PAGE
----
In most cases, Malik aired the government view and suggested that the departments/ministries concerned should take approvals at appropriate levels. But in the case of sovereign guarantee, he too wanted the government to be cautious.
In the note, Malik wrote: “French side has not agreed to give any bank guarantees. Instead French side had informed that a ‘comfort letter’ from French Prime Minister to provide assurance in lieu of sovereign guarantee. The contract involves huge pay outs without actual delivery which virtually means advance payment for which adequate Government/Sovereign guarantees appear to be necessary.” Later, he suggested that the ministry concerned should take a “conscious decision” in terms of the provisions of the Standard Contract Document (of Defence Procurement Policy 2013) and the Ministry of Finance.
But, Tiwari had a different view on all the points mentioned by Malik, agreeing with him only on the sovereign/bank guarantee clause.
In the note, Tiwari listed out the flaws in the agreement. He noted: “Article 4 including 4.3 appears to be silent on implementation of Article 3.1 and Article3.2 provides only the undertaking of the French party towards implementation of post supply obligations of the industrial suppliers. Article 4.4, inter alia, provides that in case of material breach of industrial suppliers of its obligations under supply protocol, Indian party has got right to get in to arbitration with such industrial supplier(s). It appears that proposed convention document (referred in article 4.1 of IGA) may stipulate that the French party shall carry out transfer obligation to provide equipment and related industrial services (including 36 Rafale aircraft for which GOI is not a party). In order to enforce the right of arbitration in case of material breach by the industrial suppliers of its obligations, the Indian party should be a signatory or a conforming party with the convention document. In case, Indian party (GOI) is not a party to the convention document under which the obligation of the French party to provide equipment (including 36 Rafale aircraft) as per agreed specified specifications, quality and time line for their deliveries which is proposed to be transferred by the French party to the industrial suppliers under Article 4.1 of the IGA, and in case of material breach by the industrial suppliers of its obligations, the Indian party can enforce the right to get in to the arbitration proceedings if it (Indian party) is also a signatory or a confirming party to the proposed convention document between the French party and industrial suppliers. A joint and several liability clauses by the French party and its industrial suppliers in favor of the Indian party in respect of article 3.1 of the IGA may be considered regarding the obligation of the French party;”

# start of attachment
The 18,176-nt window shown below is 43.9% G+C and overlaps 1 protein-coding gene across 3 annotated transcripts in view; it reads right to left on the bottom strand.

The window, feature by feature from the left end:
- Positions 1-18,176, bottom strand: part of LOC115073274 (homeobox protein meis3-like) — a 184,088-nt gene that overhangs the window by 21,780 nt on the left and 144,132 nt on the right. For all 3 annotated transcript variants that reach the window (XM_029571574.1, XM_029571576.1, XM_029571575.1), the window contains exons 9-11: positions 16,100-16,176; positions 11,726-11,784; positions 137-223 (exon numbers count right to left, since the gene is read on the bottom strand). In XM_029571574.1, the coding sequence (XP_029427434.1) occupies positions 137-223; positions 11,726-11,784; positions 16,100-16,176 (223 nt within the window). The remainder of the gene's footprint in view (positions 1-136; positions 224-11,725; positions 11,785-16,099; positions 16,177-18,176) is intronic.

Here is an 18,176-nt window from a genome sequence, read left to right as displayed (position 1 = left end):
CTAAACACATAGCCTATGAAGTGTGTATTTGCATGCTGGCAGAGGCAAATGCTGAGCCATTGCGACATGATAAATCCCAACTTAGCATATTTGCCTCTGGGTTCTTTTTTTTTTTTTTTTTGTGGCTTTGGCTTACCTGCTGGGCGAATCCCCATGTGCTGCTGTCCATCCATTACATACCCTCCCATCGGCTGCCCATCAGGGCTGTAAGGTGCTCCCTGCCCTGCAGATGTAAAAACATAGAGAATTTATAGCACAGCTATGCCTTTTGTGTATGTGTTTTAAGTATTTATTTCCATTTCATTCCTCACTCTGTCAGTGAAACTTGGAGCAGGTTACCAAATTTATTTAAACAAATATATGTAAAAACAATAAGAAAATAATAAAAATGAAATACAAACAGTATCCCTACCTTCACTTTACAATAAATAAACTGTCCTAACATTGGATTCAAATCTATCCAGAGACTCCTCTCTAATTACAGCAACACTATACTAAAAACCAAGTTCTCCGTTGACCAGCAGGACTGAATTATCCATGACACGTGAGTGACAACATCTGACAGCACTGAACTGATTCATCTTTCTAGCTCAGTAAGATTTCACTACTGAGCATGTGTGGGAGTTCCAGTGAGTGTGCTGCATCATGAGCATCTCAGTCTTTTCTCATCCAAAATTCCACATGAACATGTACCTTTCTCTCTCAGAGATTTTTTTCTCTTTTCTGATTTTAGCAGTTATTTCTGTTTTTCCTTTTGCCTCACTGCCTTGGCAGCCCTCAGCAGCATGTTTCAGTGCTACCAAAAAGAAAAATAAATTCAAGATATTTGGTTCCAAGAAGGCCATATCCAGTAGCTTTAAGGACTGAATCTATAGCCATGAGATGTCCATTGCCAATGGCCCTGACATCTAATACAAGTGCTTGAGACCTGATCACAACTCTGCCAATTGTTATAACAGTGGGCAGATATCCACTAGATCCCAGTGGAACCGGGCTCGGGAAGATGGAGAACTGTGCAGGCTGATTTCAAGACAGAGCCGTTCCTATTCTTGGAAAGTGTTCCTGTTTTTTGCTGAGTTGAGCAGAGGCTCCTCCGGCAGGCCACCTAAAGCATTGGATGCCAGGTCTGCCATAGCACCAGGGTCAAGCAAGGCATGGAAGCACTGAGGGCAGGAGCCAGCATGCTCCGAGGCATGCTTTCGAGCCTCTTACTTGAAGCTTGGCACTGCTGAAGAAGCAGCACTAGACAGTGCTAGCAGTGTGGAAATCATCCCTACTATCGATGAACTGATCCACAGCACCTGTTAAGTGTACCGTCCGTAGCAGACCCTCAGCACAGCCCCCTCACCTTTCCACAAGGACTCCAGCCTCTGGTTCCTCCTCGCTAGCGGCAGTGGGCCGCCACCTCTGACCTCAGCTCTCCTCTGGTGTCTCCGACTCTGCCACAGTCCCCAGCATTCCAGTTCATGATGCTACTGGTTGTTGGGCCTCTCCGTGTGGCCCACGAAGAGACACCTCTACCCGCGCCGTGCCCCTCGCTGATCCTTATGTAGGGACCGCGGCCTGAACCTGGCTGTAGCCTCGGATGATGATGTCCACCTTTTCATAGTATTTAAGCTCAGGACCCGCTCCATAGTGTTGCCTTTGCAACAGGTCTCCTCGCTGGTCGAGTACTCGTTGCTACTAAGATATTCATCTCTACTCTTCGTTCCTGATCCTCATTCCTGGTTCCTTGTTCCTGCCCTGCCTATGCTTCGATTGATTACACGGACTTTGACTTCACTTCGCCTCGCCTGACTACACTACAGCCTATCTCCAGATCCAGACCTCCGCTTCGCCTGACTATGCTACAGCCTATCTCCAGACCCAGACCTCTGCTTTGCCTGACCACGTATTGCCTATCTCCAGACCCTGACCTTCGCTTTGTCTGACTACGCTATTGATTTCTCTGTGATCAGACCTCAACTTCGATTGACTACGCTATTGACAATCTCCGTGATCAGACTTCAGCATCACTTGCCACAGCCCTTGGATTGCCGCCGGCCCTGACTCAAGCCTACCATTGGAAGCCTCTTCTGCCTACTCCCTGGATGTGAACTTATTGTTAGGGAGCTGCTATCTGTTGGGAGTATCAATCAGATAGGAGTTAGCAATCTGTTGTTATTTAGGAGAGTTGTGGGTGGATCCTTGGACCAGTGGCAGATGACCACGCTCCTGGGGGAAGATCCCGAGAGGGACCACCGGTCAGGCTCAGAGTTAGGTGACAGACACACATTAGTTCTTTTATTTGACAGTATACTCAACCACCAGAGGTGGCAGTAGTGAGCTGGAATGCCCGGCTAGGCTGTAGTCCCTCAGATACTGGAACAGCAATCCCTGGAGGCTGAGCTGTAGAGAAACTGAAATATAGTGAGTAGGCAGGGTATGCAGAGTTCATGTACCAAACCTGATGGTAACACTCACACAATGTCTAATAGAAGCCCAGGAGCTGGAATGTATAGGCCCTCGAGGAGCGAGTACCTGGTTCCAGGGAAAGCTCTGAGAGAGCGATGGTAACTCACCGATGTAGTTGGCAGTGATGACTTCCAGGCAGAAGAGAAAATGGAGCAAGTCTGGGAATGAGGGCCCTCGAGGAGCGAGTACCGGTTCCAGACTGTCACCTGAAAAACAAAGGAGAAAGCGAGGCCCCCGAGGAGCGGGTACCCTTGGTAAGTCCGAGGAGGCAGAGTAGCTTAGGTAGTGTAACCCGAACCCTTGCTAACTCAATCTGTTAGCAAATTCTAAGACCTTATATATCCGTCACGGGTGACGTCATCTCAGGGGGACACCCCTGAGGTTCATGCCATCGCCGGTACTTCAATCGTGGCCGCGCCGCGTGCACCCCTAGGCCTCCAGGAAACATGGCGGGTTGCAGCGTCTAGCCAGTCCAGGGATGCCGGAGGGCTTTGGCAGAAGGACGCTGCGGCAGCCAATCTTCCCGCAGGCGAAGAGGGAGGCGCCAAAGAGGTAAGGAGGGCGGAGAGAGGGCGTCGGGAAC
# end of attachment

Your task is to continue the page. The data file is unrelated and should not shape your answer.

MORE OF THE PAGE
Tiwari clarifies that as per the agreement submitted for vetting, if the French companies falter on delivery, the Indian government has to take legal remedies against those companies, as the French government is not involved.